In the years after Grandma died, I attempted on a few occasions to plant sweet peas.  Once it was in a very small spot near the patio of the condo I rented while in college.  It was during this event that I fell in love with my husband.  He surprised me by bringing a watering can, a little spade, stakes, string and seeds so that I could attempt this endeavor.   I guess you could say more than peas sprouted from that garden.  I harvested and shared a good number of sweet peas one day that summer, with my sister Cindy, who was visiting me.  We cherished each pea as it came from the freshly picked pod, and recalled sweet memories of the garden and the grandma we held so dear.

Now I am raising girls at the young age of 40 something.  We also have attempted to grow sweet peas, some green beans and even carrots, in a container garden with some success.  My girls have heard many stories about their Great Grandma’s garden and how much I loved her and sweet peas still.  Luckily we have been blessed by dear friends who “live off the grid” and have a healthy working garden in order to sustain the family in their remote location.  It has become a tradition each summer that we drive out to their house and spend the day working in the garden, picking all the wonderful vegetables we desire.  The girls collect eggs from the chickens and we all spend time in my friend’s kitchen cooking a wonderful, garden fresh dinner.  We leave with the gifts of fresh veggies, full stomachs and good friendship.   As I leave, I am also brought back in time to be reminded of a Grandma I loved, and the garden she grew.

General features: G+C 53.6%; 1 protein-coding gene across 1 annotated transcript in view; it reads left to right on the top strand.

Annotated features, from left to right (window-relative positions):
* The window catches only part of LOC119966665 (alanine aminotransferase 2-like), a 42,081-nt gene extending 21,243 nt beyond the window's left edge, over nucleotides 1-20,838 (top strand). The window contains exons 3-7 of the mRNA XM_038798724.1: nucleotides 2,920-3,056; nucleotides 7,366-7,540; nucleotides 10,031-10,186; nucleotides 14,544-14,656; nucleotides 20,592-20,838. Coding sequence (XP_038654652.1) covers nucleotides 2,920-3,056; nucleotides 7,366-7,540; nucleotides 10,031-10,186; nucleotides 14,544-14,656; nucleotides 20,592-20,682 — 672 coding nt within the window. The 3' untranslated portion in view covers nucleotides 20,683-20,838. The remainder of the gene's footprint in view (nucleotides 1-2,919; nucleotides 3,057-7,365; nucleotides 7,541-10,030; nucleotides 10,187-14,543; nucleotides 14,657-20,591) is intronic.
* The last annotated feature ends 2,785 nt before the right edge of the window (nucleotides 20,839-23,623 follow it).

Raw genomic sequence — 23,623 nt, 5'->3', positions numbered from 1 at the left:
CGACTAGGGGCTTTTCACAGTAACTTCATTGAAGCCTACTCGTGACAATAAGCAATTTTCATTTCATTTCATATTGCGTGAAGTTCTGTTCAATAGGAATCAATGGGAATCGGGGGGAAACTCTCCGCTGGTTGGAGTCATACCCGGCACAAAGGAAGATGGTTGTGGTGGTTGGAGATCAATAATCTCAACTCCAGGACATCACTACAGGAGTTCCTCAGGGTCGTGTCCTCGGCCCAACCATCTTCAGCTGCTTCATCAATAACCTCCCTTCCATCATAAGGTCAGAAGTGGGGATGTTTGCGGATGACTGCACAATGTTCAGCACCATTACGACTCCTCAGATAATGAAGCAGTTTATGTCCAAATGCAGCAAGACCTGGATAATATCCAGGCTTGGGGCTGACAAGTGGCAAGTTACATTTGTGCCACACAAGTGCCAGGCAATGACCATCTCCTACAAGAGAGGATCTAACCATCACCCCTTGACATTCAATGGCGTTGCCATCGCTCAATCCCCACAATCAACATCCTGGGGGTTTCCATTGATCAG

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End of Summer

Last trail ride, last bouquet, last carrots.



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June Hail on the Garden

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Wet Day